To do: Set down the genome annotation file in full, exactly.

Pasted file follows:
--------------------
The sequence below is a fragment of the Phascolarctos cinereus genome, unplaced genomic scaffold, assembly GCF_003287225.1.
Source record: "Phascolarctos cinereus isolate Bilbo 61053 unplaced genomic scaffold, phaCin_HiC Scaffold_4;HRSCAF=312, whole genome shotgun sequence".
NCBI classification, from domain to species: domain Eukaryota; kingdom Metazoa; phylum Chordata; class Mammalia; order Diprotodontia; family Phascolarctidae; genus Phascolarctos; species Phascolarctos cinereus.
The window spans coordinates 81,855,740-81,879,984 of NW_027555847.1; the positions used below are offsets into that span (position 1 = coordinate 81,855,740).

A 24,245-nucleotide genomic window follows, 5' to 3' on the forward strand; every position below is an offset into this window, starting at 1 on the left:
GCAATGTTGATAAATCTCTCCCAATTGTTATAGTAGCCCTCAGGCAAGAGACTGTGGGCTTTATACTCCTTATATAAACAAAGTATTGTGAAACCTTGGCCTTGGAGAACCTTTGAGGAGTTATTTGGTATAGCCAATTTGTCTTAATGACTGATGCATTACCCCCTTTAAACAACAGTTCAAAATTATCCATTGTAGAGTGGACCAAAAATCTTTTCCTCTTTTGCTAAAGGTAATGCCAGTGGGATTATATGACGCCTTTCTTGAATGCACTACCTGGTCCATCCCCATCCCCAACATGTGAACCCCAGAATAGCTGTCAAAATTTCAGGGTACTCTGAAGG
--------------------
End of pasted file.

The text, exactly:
The sequence below is a fragment of the Phascolarctos cinereus genome, unplaced genomic scaffold, assembly GCF_003287225.1.
Source record: "Phascolarctos cinereus isolate Bilbo 61053 unplaced genomic scaffold, phaCin_HiC Scaffold_4;HRSCAF=312, whole genome shotgun sequence".
NCBI classification, from domain to species: domain Eukaryota; kingdom Metazoa; phylum Chordata; class Mammalia; order Diprotodontia; family Phascolarctidae; genus Phascolarctos; species Phascolarctos cinereus.
The window spans coordinates 81,855,740-81,879,984 of NW_027555847.1; the positions used below are offsets into that span (position 1 = coordinate 81,855,740).

A 24,245-nucleotide genomic window follows, 5' to 3' on the forward strand; every position below is an offset into this window, starting at 1 on the left:
GCAATGTTGATAAATCTCTCCCAATTGTTATAGTAGCCCTCAGGCAAGAGACTGTGGGCTTTATACTCCTTATATAAACAAAGTATTGTGAAACCTTGGCCTTGGAGAACCTTTGAGGAGTTATTTGGTATAGCCAATTTGTCTTAATGACTGATGCATTACCCCCTTTAAACAACAGTTCAAAATTATCCATTGTAGAGTGGACCAAAAATCTTTTCCTCTTTTGCTAAAGGTAATGCCAGTGGGATTATATGACGCCTTTCTTGAATGCACTACCTGGTCCATCCCCATCCCCAACATGTGAACCCCAGAATAGCTGTCAAAATTTCAGGGTACTCTGAAGG